Cloak & Dagger (1984)

Synopsis:

11-year-old Davey (Henry Thomas, E.T. The Extra-Terrestrial) is prone to telling stories that involve an imaginary superhero named Jack Flack (Dabney Coleman, On Golden Pond). Davey’s dad (also played by Coleman) is worried about his son’s fanciful imagination, but he is too busy to do much about the problem. One day Davey sees the assassination of a government agent, but no one believes him and Davey has no choice but hide from the bad guys who want him dead.

Reaction & Thoughts:

“I don’t need him anymore. I’ve got you, Dad.”

Disney meets Hitchcock. This reworking of the 1949 thriller The Window (both movies were based on the short story The Boy Cried Murder by Cornell Woolrich) is superior to the original in almost every aspect. Suspenseful, clever, endearing, Cloak & Dagger is a surprisingly multi-layered thriller for older kids.

The film’s premise is simple, but it’s pretty obvious that (underrated) Aussie director Richard Franklin (Road Games and Psycho II) and his team weren’t content with regurgitating an old movie for a new generation. They took the old post-war B-movie and transformed it into a cogent exploration of the culture of the 1980s.

Writer Tom Holland (Child’s Play) huddles together a lot of ’80s issues into a seamless script. Cloak & Dagger is a tense Cold War thriller, a poignant father-and-son drama, a fun superhero movie, all cleverly wheeled into one entertaining film. It also deals with the emergence of video game addiction. In other words, Cloak & Dagger is a compelling window into Reagan-era ethos.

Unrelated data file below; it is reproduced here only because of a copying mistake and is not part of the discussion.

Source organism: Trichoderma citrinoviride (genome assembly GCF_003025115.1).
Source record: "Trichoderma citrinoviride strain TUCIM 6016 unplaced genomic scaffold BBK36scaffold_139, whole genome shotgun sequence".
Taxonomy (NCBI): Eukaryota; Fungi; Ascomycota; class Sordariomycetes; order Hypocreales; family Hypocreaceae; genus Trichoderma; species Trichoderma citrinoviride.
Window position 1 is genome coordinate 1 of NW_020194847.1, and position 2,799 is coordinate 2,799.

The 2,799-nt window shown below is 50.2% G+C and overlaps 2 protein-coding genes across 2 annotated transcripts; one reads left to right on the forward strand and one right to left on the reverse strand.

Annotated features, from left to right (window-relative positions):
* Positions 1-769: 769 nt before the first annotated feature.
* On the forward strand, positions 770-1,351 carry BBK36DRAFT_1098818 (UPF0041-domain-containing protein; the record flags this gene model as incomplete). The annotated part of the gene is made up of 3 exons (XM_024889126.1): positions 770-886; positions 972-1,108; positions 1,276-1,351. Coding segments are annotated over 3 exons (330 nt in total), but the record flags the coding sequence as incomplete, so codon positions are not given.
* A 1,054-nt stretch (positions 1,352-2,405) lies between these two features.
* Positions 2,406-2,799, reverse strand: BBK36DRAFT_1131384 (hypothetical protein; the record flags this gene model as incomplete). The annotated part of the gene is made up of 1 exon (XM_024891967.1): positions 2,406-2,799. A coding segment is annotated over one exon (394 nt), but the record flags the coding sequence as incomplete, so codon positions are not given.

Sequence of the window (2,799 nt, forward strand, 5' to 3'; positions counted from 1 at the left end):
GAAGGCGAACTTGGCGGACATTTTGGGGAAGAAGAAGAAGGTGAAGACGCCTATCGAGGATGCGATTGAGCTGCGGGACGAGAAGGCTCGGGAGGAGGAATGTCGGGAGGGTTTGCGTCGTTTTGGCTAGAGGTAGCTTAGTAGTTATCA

Henry Thomas proves here that E.T. The Extra-Terrestrial wasn’t a fluke; his name belongs among cinema’s best child actors. Thomas’s technique is simple, direct and unaffected — he looks and acts like a real kid.

As far as I’m concerned, this is character actor Dabney Coleman’s finest film role(s). Cloak & Dagger works because Coleman is totally believable in dual, but opposite roles. Michael Murphy (Manhattan) plays a brutal assassin. William Forsythe (Dick Tracy) is a video gamer. Real-life husband & wife John McIntire (Winchester ’73) and Jeanette Nolan (Psycho) are delightfully slimy as a pair of nasty spies.

Conclusions & Final Thoughts:

Cloak & Dagger is more weighty than your average modern kiddie show. Although sold as a kid adventure, the film deals with lots of serious issues. Above all, Cloak & Dagger is one of the nicest father-son films I’ve seen — if you are a dad, or you are a single parent, this movie is for you. This is also a great film for Hitchcock aficionados: the movie is filled with funny references to many Hitchcock movies. Give it a try, I think you’ll be pleasantly surprised. Highly recommended! Color, 102 minutes, PG.

2 responses to “Cloak & Dagger (1984)

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